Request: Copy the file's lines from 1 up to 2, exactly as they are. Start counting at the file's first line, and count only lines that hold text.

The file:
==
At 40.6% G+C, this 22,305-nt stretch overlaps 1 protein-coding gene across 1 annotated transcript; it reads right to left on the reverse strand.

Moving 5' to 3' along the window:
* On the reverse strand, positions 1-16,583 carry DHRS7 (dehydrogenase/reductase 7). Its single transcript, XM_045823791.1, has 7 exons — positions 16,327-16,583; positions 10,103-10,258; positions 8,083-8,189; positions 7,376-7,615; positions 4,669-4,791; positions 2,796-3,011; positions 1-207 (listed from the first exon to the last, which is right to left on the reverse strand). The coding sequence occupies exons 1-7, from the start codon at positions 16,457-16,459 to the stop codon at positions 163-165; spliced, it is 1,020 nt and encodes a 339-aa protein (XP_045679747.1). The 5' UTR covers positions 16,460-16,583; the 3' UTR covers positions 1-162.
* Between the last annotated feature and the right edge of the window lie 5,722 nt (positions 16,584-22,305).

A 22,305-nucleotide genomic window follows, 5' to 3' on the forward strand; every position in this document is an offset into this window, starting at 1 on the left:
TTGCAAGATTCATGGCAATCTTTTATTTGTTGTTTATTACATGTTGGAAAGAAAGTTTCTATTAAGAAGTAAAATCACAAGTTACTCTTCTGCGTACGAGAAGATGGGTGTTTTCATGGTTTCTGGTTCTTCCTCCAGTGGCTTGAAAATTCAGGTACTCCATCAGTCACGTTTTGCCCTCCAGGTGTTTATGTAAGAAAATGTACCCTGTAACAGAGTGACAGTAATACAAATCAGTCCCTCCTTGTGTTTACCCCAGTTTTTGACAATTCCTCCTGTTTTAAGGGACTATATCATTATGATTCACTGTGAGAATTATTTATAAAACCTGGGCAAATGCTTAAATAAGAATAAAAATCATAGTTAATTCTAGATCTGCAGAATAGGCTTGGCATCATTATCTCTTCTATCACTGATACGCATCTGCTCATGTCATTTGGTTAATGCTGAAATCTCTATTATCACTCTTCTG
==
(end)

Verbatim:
At 40.6% G+C, this 22,305-nt stretch overlaps 1 protein-coding gene across 1 annotated transcript; it reads right to left on the reverse strand.

Moving 5' to 3' along the window: